Spillover Effect – Definition

Cite this article as:"Spillover Effect – Definition," in The Business Professor, updated September 17, 2019, last accessed November 26, 2020, https://thebusinessprofessor.com/lesson/spillover-effect-definition/.


Spillover Effect Definition

The spillover effect refers to the effect of a purportedly unrelated event in one context on another event in the other context. Using countries or nations for example, a spillover effect is the impact of an unrelated event in the nation on the event in another nation. Spillover effects can be positive or negative but in most cases, spillover effects are negative.

Despite the fact that the event in one economy or context seem unrelated to the other in another context, the impacts that occur is a spillover effect. Also, a spillover effect can be described as the impact of a primary action on a secondary action even though both actions occurred separately and at different places.

A Little More on What is the Spillover Effect

Generally, a spillover effect refers to the impact of a domestic action that occurred in a nation on  the other nations of the world. It describes how an event in one country affects other economies. Spillover effect reflects the presence of connections between countries, in terms of finances or economic value. Take for example the export market, the United States is the largest country in the export market, if a decline in the purchasing power of consumers occur in the US, it can affect other countries on the export market. Hence, a negative occurrence in a country that cause other countries economic or financial pains. Also a positive event in one country spills over to other countries.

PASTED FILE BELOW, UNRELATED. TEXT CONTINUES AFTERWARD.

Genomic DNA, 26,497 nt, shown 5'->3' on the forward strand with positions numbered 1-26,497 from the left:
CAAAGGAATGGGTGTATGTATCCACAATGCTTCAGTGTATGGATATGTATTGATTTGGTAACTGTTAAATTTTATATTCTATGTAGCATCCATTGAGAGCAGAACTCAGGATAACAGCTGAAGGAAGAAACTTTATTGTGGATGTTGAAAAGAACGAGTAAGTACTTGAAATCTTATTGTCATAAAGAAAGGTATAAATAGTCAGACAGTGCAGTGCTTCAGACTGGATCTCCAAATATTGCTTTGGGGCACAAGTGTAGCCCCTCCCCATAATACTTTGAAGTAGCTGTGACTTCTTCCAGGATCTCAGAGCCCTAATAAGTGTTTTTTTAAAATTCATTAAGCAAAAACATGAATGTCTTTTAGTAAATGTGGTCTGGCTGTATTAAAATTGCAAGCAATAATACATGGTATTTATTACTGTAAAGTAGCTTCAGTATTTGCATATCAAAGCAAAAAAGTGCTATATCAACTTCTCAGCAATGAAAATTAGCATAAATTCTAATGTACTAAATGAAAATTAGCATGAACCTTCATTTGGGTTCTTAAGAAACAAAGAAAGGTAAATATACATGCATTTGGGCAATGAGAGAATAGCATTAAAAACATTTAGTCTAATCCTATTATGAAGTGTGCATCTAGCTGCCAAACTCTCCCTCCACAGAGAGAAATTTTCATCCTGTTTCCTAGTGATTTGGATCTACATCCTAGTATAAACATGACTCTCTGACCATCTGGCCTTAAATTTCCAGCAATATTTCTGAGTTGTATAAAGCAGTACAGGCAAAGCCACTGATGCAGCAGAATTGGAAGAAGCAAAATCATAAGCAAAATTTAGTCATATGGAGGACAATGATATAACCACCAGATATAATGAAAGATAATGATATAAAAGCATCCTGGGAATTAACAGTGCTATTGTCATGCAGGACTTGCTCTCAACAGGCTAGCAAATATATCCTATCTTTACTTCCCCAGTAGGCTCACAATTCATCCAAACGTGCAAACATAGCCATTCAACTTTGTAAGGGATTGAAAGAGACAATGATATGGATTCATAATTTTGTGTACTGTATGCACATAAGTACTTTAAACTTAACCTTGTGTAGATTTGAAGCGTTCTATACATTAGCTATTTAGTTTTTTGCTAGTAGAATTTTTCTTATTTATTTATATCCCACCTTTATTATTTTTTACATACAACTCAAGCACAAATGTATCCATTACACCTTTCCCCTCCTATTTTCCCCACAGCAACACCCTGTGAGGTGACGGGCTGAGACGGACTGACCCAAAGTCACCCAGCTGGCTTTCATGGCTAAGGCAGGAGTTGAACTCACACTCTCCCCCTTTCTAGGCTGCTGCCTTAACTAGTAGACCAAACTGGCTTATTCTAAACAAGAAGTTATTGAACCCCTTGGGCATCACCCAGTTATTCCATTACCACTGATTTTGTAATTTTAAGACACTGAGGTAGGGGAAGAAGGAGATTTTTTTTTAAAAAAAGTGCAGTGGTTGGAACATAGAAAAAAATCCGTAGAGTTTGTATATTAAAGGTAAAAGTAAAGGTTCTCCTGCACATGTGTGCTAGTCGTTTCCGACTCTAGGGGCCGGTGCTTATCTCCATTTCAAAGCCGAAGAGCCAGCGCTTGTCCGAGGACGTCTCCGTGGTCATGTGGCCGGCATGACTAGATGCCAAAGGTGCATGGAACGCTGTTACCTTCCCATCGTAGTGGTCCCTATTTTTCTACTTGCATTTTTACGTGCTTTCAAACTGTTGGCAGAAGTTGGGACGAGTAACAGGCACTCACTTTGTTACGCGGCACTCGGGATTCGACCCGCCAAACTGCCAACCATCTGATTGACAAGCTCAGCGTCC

Spillover Effects on Unconnected and Safe Haven Economies

Not all countries experience spillover effects. Countries that do not have a deep financial connections or economic relations with other countries in the world are likely not to experience a spillover effect. Such countries are regarded as ‘closed off’ countries because they are a bit distant from the rest of the global market. Also in some cases, countries experience mild impacts of spillover effects of an event in one country, an example was the spillover effects from China that partially affected the eurozone, Japan and the US.

When talking about the concept of ‘safe haven’, when an economy is in a safe haven group and has challenges regarding investments, the investments will be relinquished to the remaining safe havens. This is an instance of positive spillover effects, but they are not as common as negative spillover effects.

References for “Spillover Effect” 

https://www.investopedia.com › Insights › Politics & Money





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